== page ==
Connecticut Foundation for Open Government
For Immediate Release l March 12, 2018
Public’s Right to Know Should Include Government Use of Algorithms
The Connecticut Foundation for Open Government has released a policy paper calling for elected officials and the public to consider the connection between proprietary computer algorithms owned or used by government and the public’s right to know what its government is doing.
The paper, “Government Algorithms and the Public’s Right to Know,” has been published on the CFOG website. Its release comes during the observance of National Sunshine Week, which highlights the importance of the public’s access to government decision-making. Algorithms are a complex series of sequential instructions provided to a computer program to calculate an answer to a particular question or problem, often utilizing vast amounts of data.
“Governments use computer algorithms in making policy and other important decisions. Of course, if the algorithms themselves are based on flawed reasoning or processes, then government policies and decisions based on them will likewise be flawed,” the paper points out. :”Such errors can lead not only to unsound decisions, but they also can lead to an enormous waste of public resources and even to a significant loss of life.”
The paper, written by Mitchell Pearlman, former executive director of the state Freedom of Information Commission, provides context for considering “government honoring trade secrets and confidential commercial information on the one hand, and adhering to the fundamental principles of open and accountable government on the other.”
The policy paper was developed to increase awareness and understanding of an emerging issue with considerable ramifications for the public’s ability to access the basis for government actions, particularly as algorithms drive those decisions.
“Because computer algorithms are now – and increasingly will be – vital components in government policy and other decision making, it is essential to the continuance of our democratic system of governance that algorithmic transparency, to the greatest extent possible, should be enshrined both in public policy and in law,” the CFOG paper emphasizes.
Noting that computer algorithms are highly complex, routinely considered intellectual property or trade secrets, and often encrypted, the paper points out that the resulting difficulties in determining the reasons behind government decisions can be detrimental to the public interest.
“Governments use computer algorithms in making tax policy and budget decisions; they use them in forecasting various transportation and infrastructure needs; and they use them in analyzing public health and environmental issues and formulating policy based these analyses,” the paper explains. It goes on to state that “government algorithms would need to be transparent so they can be publicly vetted before policy decisions are made or legislation becomes law.”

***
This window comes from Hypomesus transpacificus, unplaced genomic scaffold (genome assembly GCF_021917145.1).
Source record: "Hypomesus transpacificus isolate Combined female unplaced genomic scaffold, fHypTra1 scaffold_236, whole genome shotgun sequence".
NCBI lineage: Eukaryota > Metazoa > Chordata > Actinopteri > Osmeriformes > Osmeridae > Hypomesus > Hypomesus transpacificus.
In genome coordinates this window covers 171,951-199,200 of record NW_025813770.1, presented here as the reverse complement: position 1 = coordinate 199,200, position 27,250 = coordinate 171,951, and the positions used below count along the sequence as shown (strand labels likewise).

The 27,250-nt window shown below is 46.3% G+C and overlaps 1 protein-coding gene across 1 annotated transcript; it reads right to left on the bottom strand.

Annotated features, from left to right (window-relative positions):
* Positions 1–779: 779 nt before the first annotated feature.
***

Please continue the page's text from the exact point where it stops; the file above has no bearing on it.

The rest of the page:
The paper notes that the New York City Council recently passed an algorithmic accountability bill which establishes a task force to review the use of algorithms by city agencies. In addition, an Allegheny County, PA agency discontinued the use of an algorithm after its owners refused to provide details about the algorithm that would assist the agency in determining problems with its use.
The CFOG paper concludes that “algorithmic transparency is essential to the continuance of our democratic system of governance.” The paper was researched and developed for CFOG by Pearlman, who is a member of the CFOG Executive Committee.
CFOG is a broad-based, nonpartisan organization intent on preserving and protecting the people’s right to know in the conduct of the public’s business. The organization is dedicated to promoting the open and accountable government essential in a democratic society. It seeks to achieve this by educating policymakers and citizens in general on the need for a free flow of information on all public policy matters.
CFOG provides educational programs for state residents on open government issues and offers an instructional curriculum for high school students and other interested groups and organizations. CFOG programs are open to the public, and the organization’s website, www.ctfog.org, provides news, resources and related information on the subject.
National Sunshine Week (March 11-17) is an initiative of the American Society of News Editors and Reporters Committee for Freedom of the Press.